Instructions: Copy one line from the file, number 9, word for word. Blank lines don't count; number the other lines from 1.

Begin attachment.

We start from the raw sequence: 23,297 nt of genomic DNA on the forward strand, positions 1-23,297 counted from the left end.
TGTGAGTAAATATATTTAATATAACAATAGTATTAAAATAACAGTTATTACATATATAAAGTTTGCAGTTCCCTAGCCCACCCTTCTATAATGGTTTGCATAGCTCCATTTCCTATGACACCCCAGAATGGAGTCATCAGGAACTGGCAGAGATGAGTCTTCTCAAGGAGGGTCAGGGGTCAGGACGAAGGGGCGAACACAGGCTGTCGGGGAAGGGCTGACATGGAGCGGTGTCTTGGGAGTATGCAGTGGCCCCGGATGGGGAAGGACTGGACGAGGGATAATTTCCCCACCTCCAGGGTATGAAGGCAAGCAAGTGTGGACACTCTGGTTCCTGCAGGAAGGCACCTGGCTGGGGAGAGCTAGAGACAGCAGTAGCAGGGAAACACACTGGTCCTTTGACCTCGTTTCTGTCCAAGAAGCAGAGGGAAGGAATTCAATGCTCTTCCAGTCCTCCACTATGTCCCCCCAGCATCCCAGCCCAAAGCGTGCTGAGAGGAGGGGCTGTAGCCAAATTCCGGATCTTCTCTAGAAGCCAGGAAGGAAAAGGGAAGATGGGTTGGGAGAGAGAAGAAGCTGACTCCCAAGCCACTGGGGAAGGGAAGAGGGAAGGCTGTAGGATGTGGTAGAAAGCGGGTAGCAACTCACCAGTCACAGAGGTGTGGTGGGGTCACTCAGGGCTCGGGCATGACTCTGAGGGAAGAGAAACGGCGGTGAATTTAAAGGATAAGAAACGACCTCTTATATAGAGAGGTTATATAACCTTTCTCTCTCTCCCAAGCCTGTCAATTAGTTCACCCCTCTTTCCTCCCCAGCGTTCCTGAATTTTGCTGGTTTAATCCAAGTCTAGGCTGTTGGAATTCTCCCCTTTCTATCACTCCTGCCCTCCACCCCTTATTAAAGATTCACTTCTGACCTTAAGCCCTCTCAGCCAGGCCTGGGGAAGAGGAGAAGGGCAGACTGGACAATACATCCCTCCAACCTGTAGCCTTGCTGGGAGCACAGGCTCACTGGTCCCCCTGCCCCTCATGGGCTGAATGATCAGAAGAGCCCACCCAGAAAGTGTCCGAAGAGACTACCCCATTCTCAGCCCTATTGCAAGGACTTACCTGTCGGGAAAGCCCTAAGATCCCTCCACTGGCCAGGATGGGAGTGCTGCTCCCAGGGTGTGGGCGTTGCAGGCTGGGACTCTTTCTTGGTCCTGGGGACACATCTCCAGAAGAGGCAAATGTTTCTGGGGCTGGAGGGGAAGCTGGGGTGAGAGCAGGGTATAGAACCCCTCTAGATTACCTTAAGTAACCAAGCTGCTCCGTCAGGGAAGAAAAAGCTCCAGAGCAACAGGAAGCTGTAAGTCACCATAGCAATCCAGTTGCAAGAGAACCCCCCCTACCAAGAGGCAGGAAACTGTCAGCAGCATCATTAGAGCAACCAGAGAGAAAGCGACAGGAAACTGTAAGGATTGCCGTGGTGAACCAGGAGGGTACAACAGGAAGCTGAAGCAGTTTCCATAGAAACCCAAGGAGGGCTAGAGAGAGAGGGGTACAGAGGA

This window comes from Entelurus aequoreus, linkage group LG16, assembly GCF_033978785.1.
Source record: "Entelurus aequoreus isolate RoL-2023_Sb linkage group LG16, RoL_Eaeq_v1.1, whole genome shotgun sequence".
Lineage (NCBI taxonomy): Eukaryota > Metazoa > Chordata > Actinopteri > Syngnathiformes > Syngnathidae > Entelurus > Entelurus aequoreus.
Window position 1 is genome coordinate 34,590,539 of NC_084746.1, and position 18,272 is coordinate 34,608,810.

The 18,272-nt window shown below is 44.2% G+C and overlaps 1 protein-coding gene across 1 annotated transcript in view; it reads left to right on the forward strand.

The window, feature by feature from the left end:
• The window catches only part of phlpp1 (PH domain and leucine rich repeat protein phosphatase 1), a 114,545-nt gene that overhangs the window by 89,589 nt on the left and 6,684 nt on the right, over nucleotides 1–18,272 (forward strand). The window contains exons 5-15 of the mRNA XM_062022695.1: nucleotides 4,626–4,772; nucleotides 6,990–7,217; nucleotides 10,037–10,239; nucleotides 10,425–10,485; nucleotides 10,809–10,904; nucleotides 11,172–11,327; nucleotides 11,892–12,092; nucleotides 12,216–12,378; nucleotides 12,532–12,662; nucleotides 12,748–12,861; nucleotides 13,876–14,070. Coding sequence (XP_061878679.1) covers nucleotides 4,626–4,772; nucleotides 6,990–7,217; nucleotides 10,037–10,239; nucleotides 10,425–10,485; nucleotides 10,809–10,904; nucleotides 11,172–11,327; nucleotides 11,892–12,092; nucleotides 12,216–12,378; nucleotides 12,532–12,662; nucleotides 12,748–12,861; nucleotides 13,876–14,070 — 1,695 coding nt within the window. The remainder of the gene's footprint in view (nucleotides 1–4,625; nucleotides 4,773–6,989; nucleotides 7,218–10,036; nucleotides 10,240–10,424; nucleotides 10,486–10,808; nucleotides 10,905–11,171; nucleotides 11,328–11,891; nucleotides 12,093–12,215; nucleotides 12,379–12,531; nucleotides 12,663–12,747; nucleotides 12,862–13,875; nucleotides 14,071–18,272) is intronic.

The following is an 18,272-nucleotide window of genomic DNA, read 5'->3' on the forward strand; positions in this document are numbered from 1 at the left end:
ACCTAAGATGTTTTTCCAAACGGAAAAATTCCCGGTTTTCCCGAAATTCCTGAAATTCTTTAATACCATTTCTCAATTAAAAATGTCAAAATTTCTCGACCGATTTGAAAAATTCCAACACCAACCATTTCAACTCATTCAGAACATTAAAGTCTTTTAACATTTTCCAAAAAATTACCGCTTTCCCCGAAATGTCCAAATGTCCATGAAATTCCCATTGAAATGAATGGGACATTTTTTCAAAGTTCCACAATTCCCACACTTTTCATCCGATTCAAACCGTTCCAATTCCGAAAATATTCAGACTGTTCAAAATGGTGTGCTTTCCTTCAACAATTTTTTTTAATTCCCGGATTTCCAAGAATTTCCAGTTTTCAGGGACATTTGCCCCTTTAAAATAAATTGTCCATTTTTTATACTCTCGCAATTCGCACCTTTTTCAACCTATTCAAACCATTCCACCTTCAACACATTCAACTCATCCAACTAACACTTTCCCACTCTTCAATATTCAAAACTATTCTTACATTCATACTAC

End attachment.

• The window catches only part of phlpp1 (PH domain and leucine rich repeat protein phosphatase 1), a 114,545-nt gene that overhangs the window by 89,589 nt on the left and 6,684 nt on the right, over nucleotides 1–18,272 (forward strand). The window contains exons 5-15 of the mRNA XM_062022695.1: nucleotides 4,626–4,772; nucleotides 6,990–7,217; nucleotides 10,037–10,239; nucleotides 10,425–10,485; nucleotides 10,809–10,904; nucleotides 11,172–11,327; nucleotides 11,892–12,092; nucleotides 12,216–12,378; nucleotides 12,532–12,662; nucleotides 12,748–12,861; nucleotides 13,876–14,070. Coding sequence (XP_061878679.1) covers nucleotides 4,626–4,772; nucleotides 6,990–7,217; nucleotides 10,037–10,239; nucleotides 10,425–10,485; nucleotides 10,809–10,904; nucleotides 11,172–11,327; nucleotides 11,892–12,092; nucleotides 12,216–12,378; nucleotides 12,532–12,662; nucleotides 12,748–12,861; nucleotides 13,876–14,070 — 1,695 coding nt within the window. The remainder of the gene's footprint in view (nucleotides 1–4,625; nucleotides 4,773–6,989; nucleotides 7,218–10,036; nucleotides 10,240–10,424; nucleotides 10,486–10,808; nucleotides 10,905–11,171; nucleotides 11,328–11,891; nucleotides 12,093–12,215; nucleotides 12,379–12,531; nucleotides 12,663–12,747; nucleotides 12,862–13,875; nucleotides 14,071–18,272) is intronic.